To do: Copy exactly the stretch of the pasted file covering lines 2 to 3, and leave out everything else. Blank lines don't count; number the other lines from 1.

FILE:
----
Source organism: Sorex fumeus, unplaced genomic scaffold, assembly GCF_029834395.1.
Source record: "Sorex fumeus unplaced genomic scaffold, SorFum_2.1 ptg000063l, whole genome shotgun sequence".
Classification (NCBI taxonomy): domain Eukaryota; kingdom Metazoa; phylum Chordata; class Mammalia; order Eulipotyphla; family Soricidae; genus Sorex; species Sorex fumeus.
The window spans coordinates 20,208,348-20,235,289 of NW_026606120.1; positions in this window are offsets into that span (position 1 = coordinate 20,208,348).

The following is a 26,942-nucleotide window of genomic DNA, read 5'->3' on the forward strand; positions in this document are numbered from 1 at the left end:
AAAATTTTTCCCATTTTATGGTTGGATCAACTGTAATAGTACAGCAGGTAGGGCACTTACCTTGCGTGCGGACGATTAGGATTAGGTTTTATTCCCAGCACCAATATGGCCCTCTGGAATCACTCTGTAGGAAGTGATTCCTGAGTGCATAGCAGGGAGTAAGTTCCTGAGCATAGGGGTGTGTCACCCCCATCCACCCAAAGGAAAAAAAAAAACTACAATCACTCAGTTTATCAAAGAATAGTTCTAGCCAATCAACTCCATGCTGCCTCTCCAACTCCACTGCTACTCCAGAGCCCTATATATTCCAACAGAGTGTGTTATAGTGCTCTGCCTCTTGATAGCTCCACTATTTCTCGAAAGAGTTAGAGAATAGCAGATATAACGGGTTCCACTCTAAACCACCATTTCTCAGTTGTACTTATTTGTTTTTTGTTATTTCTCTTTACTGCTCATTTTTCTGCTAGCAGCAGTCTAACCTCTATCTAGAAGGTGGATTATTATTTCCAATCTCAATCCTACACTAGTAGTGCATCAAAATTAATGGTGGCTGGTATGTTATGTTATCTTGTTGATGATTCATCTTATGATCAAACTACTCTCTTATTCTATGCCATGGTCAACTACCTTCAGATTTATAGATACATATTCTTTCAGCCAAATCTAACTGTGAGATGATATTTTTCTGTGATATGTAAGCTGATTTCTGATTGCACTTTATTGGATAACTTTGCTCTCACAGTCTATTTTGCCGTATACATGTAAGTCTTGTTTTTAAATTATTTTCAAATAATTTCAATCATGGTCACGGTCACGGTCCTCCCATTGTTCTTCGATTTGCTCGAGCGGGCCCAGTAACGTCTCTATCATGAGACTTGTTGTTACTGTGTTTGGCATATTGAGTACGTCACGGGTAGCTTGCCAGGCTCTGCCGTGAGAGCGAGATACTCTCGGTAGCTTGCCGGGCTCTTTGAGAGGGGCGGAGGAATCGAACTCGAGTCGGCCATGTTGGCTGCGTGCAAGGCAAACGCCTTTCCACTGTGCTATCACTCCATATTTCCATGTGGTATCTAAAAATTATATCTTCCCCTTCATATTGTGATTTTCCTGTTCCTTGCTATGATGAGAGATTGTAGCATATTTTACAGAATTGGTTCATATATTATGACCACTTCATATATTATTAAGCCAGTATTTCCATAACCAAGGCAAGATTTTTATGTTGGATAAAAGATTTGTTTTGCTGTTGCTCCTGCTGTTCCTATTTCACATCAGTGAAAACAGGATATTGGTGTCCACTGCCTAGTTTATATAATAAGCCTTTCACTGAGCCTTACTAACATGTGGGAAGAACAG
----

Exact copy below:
Source record: "Sorex fumeus unplaced genomic scaffold, SorFum_2.1 ptg000063l, whole genome shotgun sequence".
Classification (NCBI taxonomy): domain Eukaryota; kingdom Metazoa; phylum Chordata; class Mammalia; order Eulipotyphla; family Soricidae; genus Sorex; species Sorex fumeus.